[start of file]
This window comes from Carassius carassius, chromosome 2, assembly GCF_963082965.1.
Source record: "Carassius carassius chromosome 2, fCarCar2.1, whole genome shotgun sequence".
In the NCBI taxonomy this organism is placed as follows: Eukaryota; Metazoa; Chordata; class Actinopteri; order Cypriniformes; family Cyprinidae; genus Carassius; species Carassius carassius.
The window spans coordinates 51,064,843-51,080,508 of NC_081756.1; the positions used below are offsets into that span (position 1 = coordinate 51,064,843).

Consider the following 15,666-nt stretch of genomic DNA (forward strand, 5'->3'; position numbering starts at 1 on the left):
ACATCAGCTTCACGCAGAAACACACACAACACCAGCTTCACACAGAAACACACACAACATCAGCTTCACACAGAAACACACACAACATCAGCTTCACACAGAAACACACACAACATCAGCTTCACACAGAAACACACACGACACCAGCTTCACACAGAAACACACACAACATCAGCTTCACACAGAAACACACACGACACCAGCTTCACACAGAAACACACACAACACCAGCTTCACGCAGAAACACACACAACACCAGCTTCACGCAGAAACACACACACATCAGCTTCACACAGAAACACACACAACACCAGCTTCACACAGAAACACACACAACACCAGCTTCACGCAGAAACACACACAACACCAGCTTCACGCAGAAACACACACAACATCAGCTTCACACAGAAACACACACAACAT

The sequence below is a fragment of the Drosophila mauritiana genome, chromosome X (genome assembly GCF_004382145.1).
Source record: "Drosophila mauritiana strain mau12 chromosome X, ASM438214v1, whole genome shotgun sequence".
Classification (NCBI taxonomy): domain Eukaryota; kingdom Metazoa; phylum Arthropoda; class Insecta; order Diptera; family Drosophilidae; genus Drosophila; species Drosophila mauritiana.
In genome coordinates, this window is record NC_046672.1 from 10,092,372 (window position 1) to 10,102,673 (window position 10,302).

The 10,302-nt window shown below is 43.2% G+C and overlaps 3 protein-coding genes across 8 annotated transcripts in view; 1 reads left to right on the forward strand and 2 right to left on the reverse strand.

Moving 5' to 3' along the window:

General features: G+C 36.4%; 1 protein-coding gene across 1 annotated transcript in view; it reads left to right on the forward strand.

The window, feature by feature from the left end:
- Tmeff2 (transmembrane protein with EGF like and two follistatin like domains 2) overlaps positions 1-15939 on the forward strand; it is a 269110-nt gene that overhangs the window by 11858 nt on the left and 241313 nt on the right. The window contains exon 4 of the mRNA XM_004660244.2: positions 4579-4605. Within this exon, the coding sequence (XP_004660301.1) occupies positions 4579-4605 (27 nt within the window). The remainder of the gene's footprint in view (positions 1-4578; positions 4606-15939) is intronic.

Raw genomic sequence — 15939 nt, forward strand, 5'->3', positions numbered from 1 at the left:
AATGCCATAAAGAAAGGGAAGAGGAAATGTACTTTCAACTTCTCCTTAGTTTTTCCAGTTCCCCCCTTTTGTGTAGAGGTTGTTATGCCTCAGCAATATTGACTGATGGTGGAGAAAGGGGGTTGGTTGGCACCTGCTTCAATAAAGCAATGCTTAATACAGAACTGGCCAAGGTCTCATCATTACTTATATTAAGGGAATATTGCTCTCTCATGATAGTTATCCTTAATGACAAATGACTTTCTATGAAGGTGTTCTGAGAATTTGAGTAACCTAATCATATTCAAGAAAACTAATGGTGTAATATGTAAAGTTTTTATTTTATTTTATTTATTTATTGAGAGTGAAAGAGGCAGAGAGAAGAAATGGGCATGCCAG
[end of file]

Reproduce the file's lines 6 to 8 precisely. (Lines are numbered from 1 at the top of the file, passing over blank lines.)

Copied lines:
ACATCAGCTTCACGCAGAAACACACACAACACCAGCTTCACACAGAAACACACACAACATCAGCTTCACACAGAAACACACACAACATCAGCTTCACACAGAAACACACACAACATCAGCTTCACACAGAAACACACACGACACCAGCTTCACACAGAAACACACACAACATCAGCTTCACACAGAAACACACACGACACCAGCTTCACACAGAAACACACACAACACCAGCTTCACGCAGAAACACACACAACACCAGCTTCACGCAGAAACACACACACATCAGCTTCACACAGAAACACACACAACACCAGCTTCACACAGAAACACACACAACACCAGCTTCACGCAGAAACACACACAACACCAGCTTCACGCAGAAACACACACAACATCAGCTTCACACAGAAACACACACAACAT

The sequence below is a fragment of the Drosophila mauritiana genome, chromosome X (genome assembly GCF_004382145.1).
Source record: "Drosophila mauritiana strain mau12 chromosome X, ASM438214v1, whole genome shotgun sequence".